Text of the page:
Housing Nantucket, which has been around since 1994, serves year-round residents who earn between 50 and 150 percent of the Area Median Income. According to the agency, homeownership is “prohibitive” to about 90 percent of year-round residents.
As Golding explained, it has a significant impact on the island’s economy: Although 10,000 to 12,000 people live there throughout the year, that swells to about 60,000 in the summer with the influx of tourists and part-time residents. That increase equals more available jobs--but few affordable (or available) places for workers to live.
“Every person I talked to during my trip to Nantucket agreed that housing has been, and still is, a very important topic that needs to be addressed and soon,” says Nhi Phan ’17, a biomedical engineering major who worked on the project. “I'm looking forward to seeing how Housing Nantucket is going to push forward in the coming years and how this project has helped them do so.”
Over a 14-week period last year, Phan and two fellow students spent time on and off the island researching its housing situation as part of their IQP. That process involved learning about the CDC certification process, querying locals and community leaders, and interviewing other Massachusetts CDCs about their roles in their own communities, their outreach efforts, and their operations. The project culminated with an assessment of Housing Nantucket’s services and community involvement, along with an outline on how to apply for CITCs, as well as proposed recommendations to help secure CDC status.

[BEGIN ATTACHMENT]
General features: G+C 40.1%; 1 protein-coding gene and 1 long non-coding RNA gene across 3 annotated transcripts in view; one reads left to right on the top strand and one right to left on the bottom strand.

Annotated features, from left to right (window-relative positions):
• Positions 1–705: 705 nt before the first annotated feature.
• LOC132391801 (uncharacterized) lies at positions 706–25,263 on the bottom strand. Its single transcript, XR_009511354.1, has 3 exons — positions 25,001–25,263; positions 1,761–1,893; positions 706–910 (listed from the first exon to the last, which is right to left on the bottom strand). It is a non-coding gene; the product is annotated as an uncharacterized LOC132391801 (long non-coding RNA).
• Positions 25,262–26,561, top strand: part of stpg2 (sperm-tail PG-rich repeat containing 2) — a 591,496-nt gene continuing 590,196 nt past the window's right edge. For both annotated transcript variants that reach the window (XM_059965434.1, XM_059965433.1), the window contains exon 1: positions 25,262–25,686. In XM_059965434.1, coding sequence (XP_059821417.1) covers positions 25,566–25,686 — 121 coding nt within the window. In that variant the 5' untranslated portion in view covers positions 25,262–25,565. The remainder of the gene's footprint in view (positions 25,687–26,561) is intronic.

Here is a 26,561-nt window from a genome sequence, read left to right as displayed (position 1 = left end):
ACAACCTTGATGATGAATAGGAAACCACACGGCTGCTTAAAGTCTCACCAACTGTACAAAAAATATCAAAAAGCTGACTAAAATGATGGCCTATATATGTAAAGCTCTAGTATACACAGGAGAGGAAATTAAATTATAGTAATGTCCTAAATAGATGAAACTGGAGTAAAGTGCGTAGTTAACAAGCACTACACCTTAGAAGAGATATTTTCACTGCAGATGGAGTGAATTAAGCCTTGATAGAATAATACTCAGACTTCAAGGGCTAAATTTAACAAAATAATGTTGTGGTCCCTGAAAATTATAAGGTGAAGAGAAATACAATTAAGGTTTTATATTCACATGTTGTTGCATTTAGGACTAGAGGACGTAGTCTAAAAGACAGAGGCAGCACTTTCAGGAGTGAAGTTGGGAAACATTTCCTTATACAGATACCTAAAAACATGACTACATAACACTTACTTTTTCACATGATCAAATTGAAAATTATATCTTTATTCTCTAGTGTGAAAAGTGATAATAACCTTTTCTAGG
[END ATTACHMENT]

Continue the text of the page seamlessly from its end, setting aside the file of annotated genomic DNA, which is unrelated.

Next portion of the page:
“What surprised me most was learning that housing is truly prohibitive to the majority of Nantucket residents,” says Elizabeth Beasley ’17, an actuarial mathematics major who also worked on the project. “Housing prices on Nantucket are extremely high, as one might expect, but there isn’t a range of low cost alternatives. So the work that Housing Nantucket does to provide affordable housing options is vitally important.”